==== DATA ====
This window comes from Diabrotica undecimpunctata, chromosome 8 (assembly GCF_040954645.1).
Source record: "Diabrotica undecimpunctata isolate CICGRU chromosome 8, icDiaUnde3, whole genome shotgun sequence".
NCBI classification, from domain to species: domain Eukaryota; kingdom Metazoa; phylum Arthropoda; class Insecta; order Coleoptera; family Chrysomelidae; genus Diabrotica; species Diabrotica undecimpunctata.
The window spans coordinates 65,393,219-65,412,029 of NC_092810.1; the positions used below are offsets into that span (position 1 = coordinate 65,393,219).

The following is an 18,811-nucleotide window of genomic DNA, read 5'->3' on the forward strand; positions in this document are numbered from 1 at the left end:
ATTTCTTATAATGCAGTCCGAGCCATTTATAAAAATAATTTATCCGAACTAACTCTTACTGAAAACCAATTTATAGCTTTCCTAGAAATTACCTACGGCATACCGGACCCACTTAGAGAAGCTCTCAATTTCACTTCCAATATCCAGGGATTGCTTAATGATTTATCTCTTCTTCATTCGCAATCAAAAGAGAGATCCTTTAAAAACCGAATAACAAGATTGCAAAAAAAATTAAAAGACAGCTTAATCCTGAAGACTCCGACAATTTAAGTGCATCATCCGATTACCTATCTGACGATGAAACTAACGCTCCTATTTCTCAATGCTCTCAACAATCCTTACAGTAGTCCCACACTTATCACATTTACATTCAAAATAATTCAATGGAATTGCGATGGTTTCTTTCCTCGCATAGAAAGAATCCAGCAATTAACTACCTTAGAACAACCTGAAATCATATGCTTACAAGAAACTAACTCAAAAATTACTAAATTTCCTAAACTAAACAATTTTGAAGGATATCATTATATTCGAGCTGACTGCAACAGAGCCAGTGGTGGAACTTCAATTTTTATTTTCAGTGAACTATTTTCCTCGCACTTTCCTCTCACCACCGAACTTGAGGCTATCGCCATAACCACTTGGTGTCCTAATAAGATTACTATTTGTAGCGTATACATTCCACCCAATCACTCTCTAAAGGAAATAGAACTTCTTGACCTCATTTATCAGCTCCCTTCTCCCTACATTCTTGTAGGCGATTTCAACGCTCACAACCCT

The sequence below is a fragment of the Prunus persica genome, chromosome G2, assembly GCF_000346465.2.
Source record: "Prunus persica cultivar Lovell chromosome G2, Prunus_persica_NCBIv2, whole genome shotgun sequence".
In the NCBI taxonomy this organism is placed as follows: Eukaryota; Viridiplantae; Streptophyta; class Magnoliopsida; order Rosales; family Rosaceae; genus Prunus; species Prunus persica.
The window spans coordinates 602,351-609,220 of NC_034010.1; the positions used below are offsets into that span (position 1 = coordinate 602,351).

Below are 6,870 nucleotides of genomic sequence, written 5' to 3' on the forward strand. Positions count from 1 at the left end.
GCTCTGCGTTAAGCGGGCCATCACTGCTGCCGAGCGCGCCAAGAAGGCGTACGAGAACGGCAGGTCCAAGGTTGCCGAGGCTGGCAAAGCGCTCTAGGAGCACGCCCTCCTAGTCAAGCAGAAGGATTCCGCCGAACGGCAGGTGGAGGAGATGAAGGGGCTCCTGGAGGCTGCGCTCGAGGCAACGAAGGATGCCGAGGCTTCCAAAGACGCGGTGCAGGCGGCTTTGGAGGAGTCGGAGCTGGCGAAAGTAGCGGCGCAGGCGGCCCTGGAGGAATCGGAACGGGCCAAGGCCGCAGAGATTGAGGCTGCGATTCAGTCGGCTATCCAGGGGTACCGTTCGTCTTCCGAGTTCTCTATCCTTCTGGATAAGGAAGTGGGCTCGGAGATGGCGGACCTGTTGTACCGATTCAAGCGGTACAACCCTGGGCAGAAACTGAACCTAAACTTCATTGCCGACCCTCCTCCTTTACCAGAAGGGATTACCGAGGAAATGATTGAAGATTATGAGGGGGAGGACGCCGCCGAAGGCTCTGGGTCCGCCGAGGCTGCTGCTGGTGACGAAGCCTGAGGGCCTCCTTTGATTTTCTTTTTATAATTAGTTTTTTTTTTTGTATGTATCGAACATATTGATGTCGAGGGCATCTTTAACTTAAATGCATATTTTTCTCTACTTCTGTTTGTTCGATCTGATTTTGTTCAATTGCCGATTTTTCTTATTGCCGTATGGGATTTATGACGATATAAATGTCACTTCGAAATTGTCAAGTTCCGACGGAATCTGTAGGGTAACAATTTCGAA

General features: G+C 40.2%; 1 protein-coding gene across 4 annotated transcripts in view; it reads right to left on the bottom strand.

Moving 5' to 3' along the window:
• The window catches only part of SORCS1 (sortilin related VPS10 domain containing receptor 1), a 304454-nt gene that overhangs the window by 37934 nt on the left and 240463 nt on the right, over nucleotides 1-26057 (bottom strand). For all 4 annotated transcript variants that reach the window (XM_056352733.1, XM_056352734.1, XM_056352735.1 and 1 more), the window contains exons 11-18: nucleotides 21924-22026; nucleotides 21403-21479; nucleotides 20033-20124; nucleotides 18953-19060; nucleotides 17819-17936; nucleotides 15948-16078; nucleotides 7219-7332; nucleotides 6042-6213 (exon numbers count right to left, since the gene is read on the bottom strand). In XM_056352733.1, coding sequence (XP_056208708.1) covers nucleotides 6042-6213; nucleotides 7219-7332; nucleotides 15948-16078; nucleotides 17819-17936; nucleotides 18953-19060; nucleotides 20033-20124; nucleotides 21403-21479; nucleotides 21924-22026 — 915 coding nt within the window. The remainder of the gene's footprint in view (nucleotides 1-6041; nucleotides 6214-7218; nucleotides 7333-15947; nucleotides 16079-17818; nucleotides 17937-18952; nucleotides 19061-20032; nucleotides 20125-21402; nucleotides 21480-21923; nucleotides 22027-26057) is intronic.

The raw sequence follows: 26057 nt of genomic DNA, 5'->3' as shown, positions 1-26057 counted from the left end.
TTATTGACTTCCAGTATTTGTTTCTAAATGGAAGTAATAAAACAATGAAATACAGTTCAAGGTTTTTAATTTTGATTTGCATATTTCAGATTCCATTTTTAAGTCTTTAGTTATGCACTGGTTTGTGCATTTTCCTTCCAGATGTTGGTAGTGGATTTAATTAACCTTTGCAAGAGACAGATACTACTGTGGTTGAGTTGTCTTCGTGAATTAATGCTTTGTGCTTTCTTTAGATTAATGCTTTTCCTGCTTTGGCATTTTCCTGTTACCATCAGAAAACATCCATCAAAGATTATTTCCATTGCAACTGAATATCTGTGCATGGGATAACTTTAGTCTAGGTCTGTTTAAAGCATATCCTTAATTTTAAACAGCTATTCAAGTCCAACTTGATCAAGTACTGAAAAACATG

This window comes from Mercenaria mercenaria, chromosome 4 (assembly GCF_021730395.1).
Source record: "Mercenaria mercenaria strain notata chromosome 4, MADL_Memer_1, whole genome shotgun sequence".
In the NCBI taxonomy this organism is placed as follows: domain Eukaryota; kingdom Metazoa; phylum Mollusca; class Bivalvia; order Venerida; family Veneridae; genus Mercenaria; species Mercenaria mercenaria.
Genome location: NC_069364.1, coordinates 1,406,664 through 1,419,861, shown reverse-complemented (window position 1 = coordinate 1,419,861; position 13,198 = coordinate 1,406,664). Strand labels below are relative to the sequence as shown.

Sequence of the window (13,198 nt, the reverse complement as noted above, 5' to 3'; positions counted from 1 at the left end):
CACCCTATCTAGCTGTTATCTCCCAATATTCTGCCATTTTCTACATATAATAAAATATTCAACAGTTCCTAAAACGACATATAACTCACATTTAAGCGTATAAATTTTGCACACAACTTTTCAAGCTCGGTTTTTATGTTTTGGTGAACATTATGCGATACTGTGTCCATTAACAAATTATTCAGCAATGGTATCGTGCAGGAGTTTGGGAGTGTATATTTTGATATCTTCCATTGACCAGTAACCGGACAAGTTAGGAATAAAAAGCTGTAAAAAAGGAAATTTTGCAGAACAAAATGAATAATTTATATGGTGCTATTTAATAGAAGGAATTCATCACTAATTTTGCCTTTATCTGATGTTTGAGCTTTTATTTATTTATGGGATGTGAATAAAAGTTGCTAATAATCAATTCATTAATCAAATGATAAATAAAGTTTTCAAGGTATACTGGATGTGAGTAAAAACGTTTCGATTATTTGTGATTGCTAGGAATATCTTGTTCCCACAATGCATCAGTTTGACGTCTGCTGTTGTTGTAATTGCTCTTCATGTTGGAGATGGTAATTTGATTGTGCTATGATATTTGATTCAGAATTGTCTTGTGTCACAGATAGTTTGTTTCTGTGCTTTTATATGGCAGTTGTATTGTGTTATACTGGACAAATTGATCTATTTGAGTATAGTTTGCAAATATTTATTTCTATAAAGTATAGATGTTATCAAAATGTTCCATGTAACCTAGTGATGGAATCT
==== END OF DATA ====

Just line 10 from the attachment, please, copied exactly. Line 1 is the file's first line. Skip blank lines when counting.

The window spans coordinates 602,351-609,220 of NC_034010.1; the positions used below are offsets into that span (position 1 = coordinate 602,351).